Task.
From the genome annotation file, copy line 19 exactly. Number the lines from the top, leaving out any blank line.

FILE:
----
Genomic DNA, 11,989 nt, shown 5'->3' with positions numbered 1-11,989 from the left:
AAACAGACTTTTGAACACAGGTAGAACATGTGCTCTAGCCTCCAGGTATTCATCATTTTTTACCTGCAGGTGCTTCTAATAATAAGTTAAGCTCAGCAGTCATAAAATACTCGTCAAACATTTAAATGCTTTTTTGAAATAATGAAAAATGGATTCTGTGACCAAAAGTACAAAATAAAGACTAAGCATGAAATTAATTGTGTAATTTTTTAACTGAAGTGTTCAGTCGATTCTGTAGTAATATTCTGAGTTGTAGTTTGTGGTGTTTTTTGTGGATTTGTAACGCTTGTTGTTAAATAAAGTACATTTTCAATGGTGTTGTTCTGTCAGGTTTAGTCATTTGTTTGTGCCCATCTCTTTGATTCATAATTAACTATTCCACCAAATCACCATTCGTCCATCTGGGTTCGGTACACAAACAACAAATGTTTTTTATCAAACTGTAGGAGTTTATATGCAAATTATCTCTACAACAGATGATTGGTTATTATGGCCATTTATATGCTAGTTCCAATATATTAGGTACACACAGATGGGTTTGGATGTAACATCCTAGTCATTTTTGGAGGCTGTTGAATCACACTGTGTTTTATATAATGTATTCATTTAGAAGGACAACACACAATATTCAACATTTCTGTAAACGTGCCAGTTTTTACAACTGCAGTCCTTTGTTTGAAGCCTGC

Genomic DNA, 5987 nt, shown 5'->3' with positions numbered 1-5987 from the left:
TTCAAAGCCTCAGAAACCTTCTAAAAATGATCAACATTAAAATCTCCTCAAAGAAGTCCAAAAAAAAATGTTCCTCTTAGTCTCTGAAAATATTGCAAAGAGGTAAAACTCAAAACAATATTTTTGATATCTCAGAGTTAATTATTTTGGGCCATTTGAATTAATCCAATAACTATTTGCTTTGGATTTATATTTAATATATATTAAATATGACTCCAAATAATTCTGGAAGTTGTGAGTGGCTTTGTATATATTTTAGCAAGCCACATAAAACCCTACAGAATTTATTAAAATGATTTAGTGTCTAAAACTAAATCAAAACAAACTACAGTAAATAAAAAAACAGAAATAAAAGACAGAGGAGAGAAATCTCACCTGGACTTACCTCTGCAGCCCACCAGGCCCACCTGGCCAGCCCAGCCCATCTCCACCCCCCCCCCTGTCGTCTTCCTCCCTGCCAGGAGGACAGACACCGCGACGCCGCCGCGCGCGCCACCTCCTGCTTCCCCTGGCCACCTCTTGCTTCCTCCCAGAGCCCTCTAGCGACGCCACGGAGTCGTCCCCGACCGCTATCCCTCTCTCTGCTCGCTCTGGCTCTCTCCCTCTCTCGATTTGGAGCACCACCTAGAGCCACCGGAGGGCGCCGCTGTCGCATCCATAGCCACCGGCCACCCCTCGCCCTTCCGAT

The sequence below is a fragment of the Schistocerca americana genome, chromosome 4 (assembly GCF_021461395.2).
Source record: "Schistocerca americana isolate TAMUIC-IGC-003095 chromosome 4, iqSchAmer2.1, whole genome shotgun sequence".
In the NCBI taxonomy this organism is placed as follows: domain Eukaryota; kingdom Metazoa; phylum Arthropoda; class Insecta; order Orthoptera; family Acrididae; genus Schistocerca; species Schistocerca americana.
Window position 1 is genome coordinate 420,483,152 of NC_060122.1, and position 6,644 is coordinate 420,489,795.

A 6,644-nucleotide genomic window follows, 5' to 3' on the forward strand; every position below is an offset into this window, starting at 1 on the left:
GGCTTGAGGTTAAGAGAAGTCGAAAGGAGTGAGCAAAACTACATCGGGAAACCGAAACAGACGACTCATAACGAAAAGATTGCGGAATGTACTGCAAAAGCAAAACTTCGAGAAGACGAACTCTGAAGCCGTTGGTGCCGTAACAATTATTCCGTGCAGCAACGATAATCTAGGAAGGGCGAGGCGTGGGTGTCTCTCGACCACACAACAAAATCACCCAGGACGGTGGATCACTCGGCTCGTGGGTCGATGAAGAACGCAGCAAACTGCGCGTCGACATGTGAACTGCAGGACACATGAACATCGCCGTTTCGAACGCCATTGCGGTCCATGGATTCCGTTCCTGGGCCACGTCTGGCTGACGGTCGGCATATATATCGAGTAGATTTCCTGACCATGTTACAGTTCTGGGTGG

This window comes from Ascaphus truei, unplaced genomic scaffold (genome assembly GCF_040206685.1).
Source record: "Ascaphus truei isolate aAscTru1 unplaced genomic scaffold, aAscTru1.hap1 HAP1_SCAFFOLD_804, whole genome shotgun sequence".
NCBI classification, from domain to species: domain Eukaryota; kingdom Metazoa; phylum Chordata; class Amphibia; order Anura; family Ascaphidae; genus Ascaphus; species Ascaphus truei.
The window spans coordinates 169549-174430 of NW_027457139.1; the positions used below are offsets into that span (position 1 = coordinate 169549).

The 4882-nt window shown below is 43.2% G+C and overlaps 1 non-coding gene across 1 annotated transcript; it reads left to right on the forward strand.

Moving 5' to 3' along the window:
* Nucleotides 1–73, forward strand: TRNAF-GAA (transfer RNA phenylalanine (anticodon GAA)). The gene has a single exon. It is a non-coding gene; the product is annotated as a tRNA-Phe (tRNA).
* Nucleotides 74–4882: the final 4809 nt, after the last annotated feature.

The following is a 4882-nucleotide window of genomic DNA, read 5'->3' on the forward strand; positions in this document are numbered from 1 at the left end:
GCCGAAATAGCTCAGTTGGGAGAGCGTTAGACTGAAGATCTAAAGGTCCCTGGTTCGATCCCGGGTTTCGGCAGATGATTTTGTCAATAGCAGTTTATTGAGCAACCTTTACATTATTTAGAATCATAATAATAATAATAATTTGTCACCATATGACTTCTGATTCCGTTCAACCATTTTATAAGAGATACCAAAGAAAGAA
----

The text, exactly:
The following is a 4882-nucleotide window of genomic DNA, read 5'->3' on the forward strand; positions in this document are numbered from 1 at the left end: